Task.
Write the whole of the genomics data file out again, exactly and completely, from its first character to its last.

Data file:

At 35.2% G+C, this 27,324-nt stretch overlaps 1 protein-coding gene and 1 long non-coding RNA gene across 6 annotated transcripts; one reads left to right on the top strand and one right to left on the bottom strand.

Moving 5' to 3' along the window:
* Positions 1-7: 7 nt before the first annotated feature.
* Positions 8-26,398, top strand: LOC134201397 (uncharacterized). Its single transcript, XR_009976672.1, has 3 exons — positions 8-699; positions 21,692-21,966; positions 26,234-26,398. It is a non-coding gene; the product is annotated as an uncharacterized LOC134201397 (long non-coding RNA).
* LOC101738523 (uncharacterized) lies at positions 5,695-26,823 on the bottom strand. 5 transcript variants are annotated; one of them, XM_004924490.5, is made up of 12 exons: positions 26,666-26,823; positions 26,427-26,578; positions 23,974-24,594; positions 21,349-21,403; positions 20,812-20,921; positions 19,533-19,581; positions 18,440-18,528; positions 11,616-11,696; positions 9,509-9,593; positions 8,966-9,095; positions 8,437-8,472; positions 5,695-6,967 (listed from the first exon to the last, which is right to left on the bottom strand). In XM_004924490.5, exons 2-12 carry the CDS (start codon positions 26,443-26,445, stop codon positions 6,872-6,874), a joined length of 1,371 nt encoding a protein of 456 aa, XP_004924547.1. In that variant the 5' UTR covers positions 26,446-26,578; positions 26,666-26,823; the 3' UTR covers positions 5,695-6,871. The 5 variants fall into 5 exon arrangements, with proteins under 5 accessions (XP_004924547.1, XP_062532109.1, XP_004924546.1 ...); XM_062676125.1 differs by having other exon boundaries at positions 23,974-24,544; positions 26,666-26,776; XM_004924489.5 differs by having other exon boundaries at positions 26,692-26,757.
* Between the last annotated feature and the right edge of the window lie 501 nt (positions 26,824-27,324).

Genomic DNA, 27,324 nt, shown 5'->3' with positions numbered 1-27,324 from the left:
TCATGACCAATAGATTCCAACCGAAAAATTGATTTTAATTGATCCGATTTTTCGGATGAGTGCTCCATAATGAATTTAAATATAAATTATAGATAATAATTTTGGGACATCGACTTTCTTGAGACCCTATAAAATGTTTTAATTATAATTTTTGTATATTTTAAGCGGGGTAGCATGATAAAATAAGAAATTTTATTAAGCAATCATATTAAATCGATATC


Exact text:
At 35.2% G+C, this 27,324-nt stretch overlaps 1 protein-coding gene and 1 long non-coding RNA gene across 6 annotated transcripts; one reads left to right on the top strand and one right to left on the bottom strand.

Moving 5' to 3' along the window:
* Positions 1-7: 7 nt before the first annotated feature.
* Positions 8-26,398, top strand: LOC134201397 (uncharacterized). Its single transcript, XR_009976672.1, has 3 exons — positions 8-699; positions 21,692-21,966; positions 26,234-26,398. It is a non-coding gene; the product is annotated as an uncharacterized LOC134201397 (long non-coding RNA).
* LOC101738523 (uncharacterized) lies at positions 5,695-26,823 on the bottom strand. 5 transcript variants are annotated; one of them, XM_004924490.5, is made up of 12 exons: positions 26,666-26,823; positions 26,427-26,578; positions 23,974-24,594; positions 21,349-21,403; positions 20,812-20,921; positions 19,533-19,581; positions 18,440-18,528; positions 11,616-11,696; positions 9,509-9,593; positions 8,966-9,095; positions 8,437-8,472; positions 5,695-6,967 (listed from the first exon to the last, which is right to left on the bottom strand). In XM_004924490.5, exons 2-12 carry the CDS (start codon positions 26,443-26,445, stop codon positions 6,872-6,874), a joined length of 1,371 nt encoding a protein of 456 aa, XP_004924547.1. In that variant the 5' UTR covers positions 26,446-26,578; positions 26,666-26,823; the 3' UTR covers positions 5,695-6,871. The 5 variants fall into 5 exon arrangements, with proteins under 5 accessions (XP_004924547.1, XP_062532109.1, XP_004924546.1 ...); XM_062676125.1 differs by having other exon boundaries at positions 23,974-24,544; positions 26,666-26,776; XM_004924489.5 differs by having other exon boundaries at positions 26,692-26,757.
* Between the last annotated feature and the right edge of the window lie 501 nt (positions 26,824-27,324).

Genomic DNA, 27,324 nt, shown 5'->3' with positions numbered 1-27,324 from the left:
TCATGACCAATAGATTCCAACCGAAAAATTGATTTTAATTGATCCGATTTTTCGGATGAGTGCTCCATAATGAATTTAAATATAAATTATAGATAATAATTTTGGGACATCGACTTTCTTGAGACCCTATAAAATGTTTTAATTATAATTTTTGTATATTTTAAGCGGGGTAGCATGATAAAATAAGAAATTTTATTAAGCAATCATATTAAATCGATATC